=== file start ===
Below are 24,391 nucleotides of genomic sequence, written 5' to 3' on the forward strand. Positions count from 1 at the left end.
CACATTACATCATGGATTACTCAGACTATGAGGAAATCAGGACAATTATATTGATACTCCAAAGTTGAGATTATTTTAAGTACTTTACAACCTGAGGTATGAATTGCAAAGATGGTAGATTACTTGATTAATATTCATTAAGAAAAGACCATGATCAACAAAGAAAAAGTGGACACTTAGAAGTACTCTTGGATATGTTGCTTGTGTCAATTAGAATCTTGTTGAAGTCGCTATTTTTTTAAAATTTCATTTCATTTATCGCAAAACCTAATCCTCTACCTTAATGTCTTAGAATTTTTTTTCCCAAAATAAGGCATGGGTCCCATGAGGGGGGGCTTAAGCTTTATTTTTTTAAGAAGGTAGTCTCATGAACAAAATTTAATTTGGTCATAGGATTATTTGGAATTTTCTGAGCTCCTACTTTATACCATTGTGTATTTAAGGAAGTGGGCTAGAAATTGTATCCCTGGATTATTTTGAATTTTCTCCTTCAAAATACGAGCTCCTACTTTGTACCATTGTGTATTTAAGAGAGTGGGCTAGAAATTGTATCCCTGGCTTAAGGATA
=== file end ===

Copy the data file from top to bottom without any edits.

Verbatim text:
Below are 24,391 nucleotides of genomic sequence, written 5' to 3' on the forward strand. Positions count from 1 at the left end.
CACATTACATCATGGATTACTCAGACTATGAGGAAATCAGGACAATTATATTGATACTCCAAAGTTGAGATTATTTTAAGTACTTTACAACCTGAGGTATGAATTGCAAAGATGGTAGATTACTTGATTAATATTCATTAAGAAAAGACCATGATCAACAAAGAAAAAGTGGACACTTAGAAGTACTCTTGGATATGTTGCTTGTGTCAATTAGAATCTTGTTGAAGTCGCTATTTTTTTAAAATTTCATTTCATTTATCGCAAAACCTAATCCTCTACCTTAATGTCTTAGAATTTTTTTTCCCAAAATAAGGCATGGGTCCCATGAGGGGGGGCTTAAGCTTTATTTTTTTAAGAAGGTAGTCTCATGAACAAAATTTAATTTGGTCATAGGATTATTTGGAATTTTCTGAGCTCCTACTTTATACCATTGTGTATTTAAGGAAGTGGGCTAGAAATTGTATCCCTGGATTATTTTGAATTTTCTCCTTCAAAATACGAGCTCCTACTTTGTACCATTGTGTATTTAAGAGAGTGGGCTAGAAATTGTATCCCTGGCTTAAGGATA